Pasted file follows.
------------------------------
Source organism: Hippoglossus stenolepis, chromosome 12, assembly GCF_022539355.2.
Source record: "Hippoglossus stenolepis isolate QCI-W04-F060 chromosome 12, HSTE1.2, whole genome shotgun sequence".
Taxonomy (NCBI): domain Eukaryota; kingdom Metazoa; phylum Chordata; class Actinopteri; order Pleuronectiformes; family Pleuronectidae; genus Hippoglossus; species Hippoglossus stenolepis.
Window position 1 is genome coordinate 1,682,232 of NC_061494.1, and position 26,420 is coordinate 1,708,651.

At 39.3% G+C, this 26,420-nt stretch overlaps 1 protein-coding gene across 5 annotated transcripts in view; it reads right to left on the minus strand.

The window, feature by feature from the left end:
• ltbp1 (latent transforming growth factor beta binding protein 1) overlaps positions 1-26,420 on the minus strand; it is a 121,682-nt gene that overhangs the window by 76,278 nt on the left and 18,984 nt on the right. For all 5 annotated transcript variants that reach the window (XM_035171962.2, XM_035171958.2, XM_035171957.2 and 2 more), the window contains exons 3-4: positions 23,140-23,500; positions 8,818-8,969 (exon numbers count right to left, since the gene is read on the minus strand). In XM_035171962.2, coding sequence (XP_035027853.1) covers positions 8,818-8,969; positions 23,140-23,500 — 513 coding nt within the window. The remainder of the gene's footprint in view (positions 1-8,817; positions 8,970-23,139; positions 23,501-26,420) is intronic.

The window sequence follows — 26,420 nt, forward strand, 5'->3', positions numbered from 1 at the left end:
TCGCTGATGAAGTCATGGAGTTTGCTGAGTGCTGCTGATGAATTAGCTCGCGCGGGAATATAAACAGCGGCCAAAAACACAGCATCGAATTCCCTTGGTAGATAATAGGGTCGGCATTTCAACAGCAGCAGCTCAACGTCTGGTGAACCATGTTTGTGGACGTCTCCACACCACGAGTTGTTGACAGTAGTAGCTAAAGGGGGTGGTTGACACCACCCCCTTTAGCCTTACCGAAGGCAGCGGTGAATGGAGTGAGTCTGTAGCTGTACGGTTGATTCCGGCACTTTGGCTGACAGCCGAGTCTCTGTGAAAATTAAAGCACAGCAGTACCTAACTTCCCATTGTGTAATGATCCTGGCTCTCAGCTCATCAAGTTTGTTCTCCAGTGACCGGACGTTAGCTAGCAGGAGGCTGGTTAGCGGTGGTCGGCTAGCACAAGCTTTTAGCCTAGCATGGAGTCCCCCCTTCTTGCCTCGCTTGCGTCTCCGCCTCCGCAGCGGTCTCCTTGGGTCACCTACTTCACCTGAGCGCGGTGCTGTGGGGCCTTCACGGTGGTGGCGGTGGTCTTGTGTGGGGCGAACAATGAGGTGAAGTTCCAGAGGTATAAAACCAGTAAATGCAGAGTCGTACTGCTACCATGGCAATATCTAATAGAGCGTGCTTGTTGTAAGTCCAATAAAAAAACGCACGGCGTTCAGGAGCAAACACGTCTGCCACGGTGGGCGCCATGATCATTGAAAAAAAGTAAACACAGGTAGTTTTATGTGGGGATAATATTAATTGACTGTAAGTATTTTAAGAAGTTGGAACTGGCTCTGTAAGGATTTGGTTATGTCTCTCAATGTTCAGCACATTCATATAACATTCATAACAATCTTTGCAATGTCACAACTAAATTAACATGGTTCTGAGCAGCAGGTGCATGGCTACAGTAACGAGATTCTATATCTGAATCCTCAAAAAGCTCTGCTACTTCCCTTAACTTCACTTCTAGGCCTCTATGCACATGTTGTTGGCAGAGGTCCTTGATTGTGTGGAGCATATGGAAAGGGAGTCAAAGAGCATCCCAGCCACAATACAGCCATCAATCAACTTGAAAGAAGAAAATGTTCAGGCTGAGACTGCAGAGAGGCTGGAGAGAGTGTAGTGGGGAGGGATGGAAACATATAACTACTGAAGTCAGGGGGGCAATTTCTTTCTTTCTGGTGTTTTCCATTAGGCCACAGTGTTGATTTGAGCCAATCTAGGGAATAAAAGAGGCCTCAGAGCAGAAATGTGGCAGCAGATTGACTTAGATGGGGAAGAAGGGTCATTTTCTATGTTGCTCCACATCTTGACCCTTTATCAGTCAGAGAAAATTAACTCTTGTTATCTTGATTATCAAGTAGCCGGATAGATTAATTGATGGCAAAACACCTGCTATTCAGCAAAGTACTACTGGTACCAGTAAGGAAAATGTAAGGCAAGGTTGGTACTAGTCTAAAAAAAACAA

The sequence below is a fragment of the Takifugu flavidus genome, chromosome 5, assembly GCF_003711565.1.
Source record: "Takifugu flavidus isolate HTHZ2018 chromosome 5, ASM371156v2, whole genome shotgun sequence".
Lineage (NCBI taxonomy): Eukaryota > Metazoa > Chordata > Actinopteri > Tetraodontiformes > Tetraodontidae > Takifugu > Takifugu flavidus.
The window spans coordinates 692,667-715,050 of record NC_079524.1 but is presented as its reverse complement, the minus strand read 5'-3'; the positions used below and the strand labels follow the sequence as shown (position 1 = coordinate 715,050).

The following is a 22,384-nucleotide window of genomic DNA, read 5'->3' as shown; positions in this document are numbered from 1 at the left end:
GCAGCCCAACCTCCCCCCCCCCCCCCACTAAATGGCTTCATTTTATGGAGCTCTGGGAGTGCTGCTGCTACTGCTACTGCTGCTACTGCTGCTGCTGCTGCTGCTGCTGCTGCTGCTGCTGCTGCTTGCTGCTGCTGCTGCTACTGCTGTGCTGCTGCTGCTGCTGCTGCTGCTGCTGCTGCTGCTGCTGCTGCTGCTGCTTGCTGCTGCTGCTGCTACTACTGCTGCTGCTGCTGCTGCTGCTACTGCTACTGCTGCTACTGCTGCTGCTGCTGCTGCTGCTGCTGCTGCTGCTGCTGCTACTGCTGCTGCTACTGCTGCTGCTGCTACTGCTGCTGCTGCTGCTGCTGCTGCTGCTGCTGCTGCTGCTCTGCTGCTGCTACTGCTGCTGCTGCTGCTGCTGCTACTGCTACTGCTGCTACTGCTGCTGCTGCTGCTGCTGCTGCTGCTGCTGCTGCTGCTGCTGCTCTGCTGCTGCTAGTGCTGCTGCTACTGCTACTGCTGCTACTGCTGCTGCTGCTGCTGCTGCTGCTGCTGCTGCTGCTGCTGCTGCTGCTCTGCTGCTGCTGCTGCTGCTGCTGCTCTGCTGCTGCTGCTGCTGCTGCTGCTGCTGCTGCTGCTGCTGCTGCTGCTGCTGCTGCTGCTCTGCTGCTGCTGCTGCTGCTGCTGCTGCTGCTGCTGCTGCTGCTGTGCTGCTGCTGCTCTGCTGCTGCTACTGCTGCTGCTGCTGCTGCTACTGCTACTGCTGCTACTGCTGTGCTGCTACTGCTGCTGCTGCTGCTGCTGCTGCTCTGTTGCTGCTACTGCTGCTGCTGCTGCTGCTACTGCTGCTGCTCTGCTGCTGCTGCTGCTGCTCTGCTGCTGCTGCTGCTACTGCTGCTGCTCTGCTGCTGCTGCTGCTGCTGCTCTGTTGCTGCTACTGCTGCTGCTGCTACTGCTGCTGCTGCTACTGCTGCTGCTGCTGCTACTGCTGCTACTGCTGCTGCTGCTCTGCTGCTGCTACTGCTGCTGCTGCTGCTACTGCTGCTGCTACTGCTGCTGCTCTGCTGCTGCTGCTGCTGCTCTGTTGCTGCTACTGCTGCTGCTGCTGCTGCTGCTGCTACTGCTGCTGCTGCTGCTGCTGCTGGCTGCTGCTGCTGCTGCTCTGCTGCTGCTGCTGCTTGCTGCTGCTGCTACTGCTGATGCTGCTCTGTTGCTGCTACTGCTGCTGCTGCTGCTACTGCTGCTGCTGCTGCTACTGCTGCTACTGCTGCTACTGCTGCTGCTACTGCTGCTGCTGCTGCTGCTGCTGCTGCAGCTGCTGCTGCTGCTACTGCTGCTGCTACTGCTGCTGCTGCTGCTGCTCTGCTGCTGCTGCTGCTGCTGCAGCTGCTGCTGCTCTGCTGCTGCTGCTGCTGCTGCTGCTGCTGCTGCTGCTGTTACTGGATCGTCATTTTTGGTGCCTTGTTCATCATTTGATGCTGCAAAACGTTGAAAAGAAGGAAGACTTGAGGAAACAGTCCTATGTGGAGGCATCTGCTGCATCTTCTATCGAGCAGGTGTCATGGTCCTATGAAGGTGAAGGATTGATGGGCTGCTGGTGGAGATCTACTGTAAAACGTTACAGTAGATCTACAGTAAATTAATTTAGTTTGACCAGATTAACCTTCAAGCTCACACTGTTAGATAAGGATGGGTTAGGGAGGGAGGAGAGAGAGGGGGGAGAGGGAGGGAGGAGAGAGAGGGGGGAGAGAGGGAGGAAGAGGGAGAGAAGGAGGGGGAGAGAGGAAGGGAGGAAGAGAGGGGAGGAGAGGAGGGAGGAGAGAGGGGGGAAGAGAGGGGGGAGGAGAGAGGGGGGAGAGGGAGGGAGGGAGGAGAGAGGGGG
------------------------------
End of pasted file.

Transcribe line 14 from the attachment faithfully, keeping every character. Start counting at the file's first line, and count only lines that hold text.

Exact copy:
The following is a 22,384-nucleotide window of genomic DNA, read 5'->3' as shown; positions in this document are numbered from 1 at the left end: